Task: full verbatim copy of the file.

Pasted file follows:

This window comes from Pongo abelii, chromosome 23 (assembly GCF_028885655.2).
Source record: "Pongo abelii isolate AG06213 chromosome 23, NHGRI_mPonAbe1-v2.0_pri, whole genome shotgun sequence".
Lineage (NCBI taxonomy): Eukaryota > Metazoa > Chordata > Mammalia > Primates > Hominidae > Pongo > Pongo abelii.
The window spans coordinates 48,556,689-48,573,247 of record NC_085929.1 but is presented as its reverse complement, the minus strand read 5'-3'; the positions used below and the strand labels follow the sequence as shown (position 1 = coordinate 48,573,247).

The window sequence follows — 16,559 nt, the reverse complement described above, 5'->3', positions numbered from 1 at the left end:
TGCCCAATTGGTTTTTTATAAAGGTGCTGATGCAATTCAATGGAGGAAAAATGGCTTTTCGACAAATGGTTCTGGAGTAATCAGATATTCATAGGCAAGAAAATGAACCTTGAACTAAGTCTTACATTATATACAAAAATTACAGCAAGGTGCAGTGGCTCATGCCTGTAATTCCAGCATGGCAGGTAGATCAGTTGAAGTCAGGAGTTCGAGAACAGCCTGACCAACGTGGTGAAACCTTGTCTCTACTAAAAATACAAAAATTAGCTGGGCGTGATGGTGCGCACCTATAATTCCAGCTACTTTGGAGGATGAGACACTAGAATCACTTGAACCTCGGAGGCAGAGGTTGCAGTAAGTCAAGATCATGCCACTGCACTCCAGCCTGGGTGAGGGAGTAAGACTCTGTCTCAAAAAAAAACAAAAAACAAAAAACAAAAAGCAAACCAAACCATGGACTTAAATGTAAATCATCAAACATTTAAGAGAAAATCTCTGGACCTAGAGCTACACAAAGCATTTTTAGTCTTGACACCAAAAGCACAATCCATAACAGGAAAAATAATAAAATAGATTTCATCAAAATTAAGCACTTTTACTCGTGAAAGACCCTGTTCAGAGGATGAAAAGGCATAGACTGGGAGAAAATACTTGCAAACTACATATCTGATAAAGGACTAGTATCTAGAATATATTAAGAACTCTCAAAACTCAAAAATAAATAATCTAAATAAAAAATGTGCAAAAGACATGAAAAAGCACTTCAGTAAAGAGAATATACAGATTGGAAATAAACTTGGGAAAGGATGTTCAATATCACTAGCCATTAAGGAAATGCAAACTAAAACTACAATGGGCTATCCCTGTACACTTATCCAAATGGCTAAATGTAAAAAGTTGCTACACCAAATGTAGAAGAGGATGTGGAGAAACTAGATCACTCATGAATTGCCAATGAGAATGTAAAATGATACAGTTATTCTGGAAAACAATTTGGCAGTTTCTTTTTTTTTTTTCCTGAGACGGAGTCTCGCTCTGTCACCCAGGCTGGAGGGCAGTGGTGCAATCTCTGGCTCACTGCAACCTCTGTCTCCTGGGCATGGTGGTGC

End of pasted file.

This window comes from Pongo abelii, chromosome 23 (assembly GCF_028885655.2).
Source record: "Pongo abelii isolate AG06213 chromosome 23, NHGRI_mPonAbe1-v2.0_pri, whole genome shotgun sequence".
Lineage (NCBI taxonomy): Eukaryota > Metazoa > Chordata > Mammalia > Primates > Hominidae > Pongo > Pongo abelii.
The window spans coordinates 48,556,689-48,573,247 of record NC_085929.1 but is presented as its reverse complement, the minus strand read 5'-3'; the positions used below and the strand labels follow the sequence as shown (position 1 = coordinate 48,573,247).

The window sequence follows — 16,559 nt, the reverse complement described above, 5'->3', positions numbered from 1 at the left end:
TGCCCAATTGGTTTTTTATAAAGGTGCTGATGCAATTCAATGGAGGAAAAATGGCTTTTCGACAAATGGTTCTGGAGTAATCAGATATTCATAGGCAAGAAAATGAACCTTGAACTAAGTCTTACATTATATACAAAAATTACAGCAAGGTGCAGTGGCTCATGCCTGTAATTCCAGCATGGCAGGTAGATCAGTTGAAGTCAGGAGTTCGAGAACAGCCTGACCAACGTGGTGAAACCTTGTCTCTACTAAAAATACAAAAATTAGCTGGGCGTGATGGTGCGCACCTATAATTCCAGCTACTTTGGAGGATGAGACACTAGAATCACTTGAACCTCGGAGGCAGAGGTTGCAGTAAGTCAAGATCATGCCACTGCACTCCAGCCTGGGTGAGGGAGTAAGACTCTGTCTCAAAAAAAAACAAAAAACAAAAAACAAAAAGCAAACCAAACCATGGACTTAAATGTAAATCATCAAACATTTAAGAGAAAATCTCTGGACCTAGAGCTACACAAAGCATTTTTAGTCTTGACACCAAAAGCACAATCCATAACAGGAAAAATAATAAAATAGATTTCATCAAAATTAAGCACTTTTACTCGTGAAAGACCCTGTTCAGAGGATGAAAAGGCATAGACTGGGAGAAAATACTTGCAAACTACATATCTGATAAAGGACTAGTATCTAGAATATATTAAGAACTCTCAAAACTCAAAAATAAATAATCTAAATAAAAAATGTGCAAAAGACATGAAAAAGCACTTCAGTAAAGAGAATATACAGATTGGAAATAAACTTGGGAAAGGATGTTCAATATCACTAGCCATTAAGGAAATGCAAACTAAAACTACAATGGGCTATCCCTGTACACTTATCCAAATGGCTAAATGTAAAAAGTTGCTACACCAAATGTAGAAGAGGATGTGGAGAAACTAGATCACTCATGAATTGCCAATGAGAATGTAAAATGATACAGTTATTCTGGAAAACAATTTGGCAGTTTCTTTTTTTTTTTTCCTGAGACGGAGTCTCGCTCTGTCACCCAGGCTGGAGGGCAGTGGTGCAATCTCTGGCTCACTGCAACCTCTGTCTCCTGGGCATGGTGGTGC